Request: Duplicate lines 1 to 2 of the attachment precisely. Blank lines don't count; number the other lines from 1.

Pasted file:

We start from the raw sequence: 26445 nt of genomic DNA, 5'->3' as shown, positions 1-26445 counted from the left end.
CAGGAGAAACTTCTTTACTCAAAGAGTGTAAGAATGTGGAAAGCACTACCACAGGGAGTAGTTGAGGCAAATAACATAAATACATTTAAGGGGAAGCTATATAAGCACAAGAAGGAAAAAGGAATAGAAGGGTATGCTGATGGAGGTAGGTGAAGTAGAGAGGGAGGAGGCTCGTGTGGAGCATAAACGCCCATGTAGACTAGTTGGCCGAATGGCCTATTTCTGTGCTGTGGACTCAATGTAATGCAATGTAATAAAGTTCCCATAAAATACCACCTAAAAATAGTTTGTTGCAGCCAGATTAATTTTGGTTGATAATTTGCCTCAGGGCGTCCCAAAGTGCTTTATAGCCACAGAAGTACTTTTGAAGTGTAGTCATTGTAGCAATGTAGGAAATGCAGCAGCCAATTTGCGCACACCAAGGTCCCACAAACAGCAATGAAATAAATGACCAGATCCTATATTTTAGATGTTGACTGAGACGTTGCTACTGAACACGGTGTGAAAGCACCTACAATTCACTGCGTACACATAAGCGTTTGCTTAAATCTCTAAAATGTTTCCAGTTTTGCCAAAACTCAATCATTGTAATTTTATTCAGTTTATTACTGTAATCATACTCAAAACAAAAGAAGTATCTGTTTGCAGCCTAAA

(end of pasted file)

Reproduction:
We start from the raw sequence: 26445 nt of genomic DNA, 5'->3' as shown, positions 1-26445 counted from the left end.
CAGGAGAAACTTCTTTACTCAAAGAGTGTAAGAATGTGGAAAGCACTACCACAGGGAGTAGTTGAGGCAAATAACATAAATACATTTAAGGGGAAGCTATATAAGCACAAGAAGGAAAAAGGAATAGAAGGGTATGCTGATGGAGGTAGGTGAAGTAGAGAGGGAGGAGGCTCGTGTGGAGCATAAACGCCCATGTAGACTAGTTGGCCGAATGGCCTATTTCTGTGCTGTGGACTCAATGTAATGCAATGTAATAAAGTTCCCATAAAATACCACCTAAAAATAGTTTGTTGCAGCCAGATTAATTTTGGTTGATAATTTGCCTCAGGGCGTCCCAAAGTGCTTTATAGCCACAGAAGTACTTTTGAAGTGTAGTCATTGTAGCAATGTAGGAAATGCAGCAGCCAATTTGCGCACACCAAGGTCCCACAAACAGCAATGAAATAAATGACCAGATCCTATATTTTAGATGTTGACTGAGACGTTGCTACTGAACACGGTGTGAAAGCACCTACAATTCACTGCGTACACATAAGCGTTTGCTTAAATCTCTAAAATGTTTCCAGTTTTGCCAAAACTCAATCATTGTAATTTTATTCAGTTTATTACTGTAATCATACTCAAAACAAAAGAAGTATCTGTTTGCAGCCTAAA